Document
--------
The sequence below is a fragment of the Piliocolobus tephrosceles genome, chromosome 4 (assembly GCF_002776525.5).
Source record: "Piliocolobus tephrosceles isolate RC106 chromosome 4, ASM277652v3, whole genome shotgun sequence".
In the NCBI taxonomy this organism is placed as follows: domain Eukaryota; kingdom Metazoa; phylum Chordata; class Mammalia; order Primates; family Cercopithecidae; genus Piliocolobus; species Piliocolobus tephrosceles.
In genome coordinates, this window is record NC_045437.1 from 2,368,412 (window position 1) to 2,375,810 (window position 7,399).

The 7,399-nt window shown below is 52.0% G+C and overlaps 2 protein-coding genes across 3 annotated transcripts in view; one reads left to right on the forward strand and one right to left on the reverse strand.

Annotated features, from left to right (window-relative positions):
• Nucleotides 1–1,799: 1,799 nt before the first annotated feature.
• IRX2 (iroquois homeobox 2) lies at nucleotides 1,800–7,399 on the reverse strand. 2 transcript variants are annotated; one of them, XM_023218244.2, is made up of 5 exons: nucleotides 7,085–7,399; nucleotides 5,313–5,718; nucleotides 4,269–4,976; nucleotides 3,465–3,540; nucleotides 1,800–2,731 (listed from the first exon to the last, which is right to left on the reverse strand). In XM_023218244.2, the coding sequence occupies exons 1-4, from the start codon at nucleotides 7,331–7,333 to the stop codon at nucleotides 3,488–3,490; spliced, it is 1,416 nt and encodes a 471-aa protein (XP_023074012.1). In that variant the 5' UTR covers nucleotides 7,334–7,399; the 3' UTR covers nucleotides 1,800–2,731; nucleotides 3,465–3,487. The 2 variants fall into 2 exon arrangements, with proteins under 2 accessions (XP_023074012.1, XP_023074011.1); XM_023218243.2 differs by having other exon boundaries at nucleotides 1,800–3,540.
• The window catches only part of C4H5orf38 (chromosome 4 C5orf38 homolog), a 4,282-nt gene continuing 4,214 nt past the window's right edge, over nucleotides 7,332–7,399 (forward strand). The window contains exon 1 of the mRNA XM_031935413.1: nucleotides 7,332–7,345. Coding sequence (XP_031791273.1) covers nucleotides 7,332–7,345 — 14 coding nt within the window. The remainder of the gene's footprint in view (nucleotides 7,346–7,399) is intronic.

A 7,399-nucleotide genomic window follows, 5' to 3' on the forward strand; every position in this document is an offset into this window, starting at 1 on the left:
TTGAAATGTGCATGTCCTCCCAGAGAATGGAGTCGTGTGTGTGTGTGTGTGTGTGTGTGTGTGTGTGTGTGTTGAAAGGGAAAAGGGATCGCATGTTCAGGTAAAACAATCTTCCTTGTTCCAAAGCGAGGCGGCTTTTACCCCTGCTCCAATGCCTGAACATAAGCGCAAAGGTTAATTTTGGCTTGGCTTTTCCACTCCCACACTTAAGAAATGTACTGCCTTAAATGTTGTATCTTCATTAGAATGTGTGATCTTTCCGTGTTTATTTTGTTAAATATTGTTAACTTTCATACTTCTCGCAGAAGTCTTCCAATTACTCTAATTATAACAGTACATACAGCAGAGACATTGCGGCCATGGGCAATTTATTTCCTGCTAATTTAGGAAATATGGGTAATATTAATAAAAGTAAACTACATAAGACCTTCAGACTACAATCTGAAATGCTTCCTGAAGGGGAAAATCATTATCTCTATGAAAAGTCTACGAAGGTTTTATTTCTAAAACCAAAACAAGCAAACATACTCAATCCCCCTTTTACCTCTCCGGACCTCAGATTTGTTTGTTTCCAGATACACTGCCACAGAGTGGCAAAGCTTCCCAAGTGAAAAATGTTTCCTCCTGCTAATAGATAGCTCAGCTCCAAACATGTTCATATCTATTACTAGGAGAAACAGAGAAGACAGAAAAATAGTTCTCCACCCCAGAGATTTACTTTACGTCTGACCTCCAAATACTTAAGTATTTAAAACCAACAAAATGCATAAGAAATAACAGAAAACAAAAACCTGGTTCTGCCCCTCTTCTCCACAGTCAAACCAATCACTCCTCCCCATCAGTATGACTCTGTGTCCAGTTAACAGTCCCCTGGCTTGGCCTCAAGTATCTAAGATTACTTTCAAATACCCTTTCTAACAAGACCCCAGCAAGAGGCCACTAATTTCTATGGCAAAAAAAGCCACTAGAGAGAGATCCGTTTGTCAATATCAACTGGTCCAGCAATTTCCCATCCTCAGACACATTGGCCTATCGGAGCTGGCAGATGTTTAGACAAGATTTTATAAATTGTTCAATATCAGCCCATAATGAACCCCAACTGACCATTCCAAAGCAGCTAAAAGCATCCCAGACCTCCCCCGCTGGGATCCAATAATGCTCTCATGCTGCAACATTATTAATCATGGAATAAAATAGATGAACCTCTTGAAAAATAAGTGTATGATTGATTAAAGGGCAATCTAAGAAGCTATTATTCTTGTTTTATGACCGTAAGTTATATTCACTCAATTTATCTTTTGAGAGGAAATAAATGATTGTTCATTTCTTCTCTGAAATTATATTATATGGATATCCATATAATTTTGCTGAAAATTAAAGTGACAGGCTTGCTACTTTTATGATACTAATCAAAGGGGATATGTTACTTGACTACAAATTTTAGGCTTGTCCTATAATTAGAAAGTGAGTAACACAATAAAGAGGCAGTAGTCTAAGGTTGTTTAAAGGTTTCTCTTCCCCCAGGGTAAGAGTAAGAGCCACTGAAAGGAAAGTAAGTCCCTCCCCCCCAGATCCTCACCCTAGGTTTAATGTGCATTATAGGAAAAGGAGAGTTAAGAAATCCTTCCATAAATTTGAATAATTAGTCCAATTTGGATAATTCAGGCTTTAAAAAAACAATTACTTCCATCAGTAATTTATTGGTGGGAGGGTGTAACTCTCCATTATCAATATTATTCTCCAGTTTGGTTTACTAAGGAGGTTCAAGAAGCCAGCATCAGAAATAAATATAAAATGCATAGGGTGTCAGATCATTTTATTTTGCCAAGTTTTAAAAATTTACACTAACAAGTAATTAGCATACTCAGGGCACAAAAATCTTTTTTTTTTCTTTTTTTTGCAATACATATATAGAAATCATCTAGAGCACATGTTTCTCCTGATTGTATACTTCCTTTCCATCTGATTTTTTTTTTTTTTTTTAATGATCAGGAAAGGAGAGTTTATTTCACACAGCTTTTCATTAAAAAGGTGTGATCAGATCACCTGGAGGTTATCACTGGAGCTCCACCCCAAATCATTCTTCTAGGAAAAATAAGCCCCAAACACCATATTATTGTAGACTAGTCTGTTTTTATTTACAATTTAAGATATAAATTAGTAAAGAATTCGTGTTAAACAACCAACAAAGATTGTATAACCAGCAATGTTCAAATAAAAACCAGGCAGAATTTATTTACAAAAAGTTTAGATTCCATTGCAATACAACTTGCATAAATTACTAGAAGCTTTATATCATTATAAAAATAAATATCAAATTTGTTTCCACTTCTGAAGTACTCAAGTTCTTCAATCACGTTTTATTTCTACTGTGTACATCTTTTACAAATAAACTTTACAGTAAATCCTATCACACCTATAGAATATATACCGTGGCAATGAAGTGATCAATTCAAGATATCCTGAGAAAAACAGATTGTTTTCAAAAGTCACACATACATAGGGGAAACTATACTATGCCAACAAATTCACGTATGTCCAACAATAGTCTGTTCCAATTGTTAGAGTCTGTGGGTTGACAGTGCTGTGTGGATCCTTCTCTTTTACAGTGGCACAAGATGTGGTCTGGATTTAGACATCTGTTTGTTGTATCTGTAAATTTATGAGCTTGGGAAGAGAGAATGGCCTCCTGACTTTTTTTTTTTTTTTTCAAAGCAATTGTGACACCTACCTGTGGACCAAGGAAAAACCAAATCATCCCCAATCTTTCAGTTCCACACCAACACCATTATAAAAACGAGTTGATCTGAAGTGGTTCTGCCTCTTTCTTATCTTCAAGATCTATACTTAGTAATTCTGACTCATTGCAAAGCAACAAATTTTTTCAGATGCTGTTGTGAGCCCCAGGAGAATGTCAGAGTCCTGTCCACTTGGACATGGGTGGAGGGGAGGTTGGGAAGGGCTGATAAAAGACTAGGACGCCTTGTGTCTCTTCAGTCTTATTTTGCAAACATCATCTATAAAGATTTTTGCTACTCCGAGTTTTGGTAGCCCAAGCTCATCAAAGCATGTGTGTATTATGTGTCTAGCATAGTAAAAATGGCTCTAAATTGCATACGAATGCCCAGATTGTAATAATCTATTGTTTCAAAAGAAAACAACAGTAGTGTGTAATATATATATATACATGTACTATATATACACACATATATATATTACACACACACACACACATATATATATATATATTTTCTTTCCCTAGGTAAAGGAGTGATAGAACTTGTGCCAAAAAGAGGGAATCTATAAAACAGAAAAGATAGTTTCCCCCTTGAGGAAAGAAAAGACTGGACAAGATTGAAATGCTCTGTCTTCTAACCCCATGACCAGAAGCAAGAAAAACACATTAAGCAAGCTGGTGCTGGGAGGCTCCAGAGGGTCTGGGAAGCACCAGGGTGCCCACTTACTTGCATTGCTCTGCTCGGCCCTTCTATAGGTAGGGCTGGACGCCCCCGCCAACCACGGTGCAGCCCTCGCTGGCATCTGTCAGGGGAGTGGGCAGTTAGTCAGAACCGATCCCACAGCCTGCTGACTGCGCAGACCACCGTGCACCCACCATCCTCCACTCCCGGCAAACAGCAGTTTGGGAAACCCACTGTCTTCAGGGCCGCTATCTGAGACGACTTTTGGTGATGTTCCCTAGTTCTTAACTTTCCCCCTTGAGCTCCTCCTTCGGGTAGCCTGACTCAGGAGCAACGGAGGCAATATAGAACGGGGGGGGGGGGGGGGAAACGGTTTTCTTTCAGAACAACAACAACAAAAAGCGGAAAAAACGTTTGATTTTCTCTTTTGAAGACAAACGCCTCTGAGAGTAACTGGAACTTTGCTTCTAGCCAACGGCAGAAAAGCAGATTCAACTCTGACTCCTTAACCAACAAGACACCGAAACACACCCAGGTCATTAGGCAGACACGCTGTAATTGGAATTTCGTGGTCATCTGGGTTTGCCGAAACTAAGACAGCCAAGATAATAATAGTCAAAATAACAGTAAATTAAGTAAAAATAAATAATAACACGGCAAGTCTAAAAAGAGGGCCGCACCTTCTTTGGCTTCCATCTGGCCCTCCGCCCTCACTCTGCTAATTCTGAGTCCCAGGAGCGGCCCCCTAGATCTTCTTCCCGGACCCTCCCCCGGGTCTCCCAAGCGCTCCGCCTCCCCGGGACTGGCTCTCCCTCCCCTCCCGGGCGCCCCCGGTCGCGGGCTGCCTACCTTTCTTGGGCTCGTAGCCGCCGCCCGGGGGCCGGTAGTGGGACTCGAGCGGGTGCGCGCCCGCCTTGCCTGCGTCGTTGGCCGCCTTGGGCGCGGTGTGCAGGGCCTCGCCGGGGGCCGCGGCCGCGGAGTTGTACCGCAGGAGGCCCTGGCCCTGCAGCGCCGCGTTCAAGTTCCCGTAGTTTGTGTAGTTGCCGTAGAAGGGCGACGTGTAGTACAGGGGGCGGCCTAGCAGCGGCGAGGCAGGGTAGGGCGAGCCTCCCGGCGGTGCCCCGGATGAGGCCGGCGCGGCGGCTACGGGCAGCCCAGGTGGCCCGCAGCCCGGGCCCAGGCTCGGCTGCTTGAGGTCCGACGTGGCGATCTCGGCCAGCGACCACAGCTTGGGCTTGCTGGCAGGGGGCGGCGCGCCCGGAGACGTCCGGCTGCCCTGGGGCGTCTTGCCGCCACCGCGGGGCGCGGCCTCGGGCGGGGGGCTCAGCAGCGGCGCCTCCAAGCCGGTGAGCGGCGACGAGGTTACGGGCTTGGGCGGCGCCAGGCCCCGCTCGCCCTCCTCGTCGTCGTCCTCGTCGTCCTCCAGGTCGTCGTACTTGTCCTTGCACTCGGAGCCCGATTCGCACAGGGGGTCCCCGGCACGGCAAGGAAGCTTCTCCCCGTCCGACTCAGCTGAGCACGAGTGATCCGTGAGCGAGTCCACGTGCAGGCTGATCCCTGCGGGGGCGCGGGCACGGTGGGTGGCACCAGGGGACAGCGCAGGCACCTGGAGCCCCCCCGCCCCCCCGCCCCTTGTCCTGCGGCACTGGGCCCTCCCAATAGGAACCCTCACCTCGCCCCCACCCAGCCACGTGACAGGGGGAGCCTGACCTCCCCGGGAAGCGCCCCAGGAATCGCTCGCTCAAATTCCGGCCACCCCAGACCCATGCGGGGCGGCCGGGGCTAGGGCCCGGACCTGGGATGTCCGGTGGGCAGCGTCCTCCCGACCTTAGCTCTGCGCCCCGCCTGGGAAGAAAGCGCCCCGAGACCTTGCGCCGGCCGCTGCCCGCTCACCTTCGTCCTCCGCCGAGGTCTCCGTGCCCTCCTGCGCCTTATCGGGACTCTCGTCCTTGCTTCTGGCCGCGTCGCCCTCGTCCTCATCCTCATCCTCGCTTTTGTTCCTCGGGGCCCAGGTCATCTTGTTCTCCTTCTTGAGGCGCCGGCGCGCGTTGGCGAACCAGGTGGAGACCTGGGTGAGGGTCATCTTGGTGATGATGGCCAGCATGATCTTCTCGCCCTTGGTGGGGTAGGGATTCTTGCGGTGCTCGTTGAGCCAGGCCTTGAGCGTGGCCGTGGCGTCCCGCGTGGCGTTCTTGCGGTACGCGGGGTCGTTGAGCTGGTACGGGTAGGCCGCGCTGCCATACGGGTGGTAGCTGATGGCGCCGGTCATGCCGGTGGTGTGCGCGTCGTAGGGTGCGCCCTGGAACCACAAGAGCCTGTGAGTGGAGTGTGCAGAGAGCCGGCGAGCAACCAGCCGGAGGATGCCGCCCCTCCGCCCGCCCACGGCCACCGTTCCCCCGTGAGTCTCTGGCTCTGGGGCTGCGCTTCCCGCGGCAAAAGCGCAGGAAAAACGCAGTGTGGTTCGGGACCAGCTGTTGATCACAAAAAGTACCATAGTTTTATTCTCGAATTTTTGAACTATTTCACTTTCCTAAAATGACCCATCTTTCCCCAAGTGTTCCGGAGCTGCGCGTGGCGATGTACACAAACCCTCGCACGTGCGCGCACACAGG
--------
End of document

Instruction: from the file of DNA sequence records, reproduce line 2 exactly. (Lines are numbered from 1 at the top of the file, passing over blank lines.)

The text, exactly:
Source record: "Piliocolobus tephrosceles isolate RC106 chromosome 4, ASM277652v3, whole genome shotgun sequence".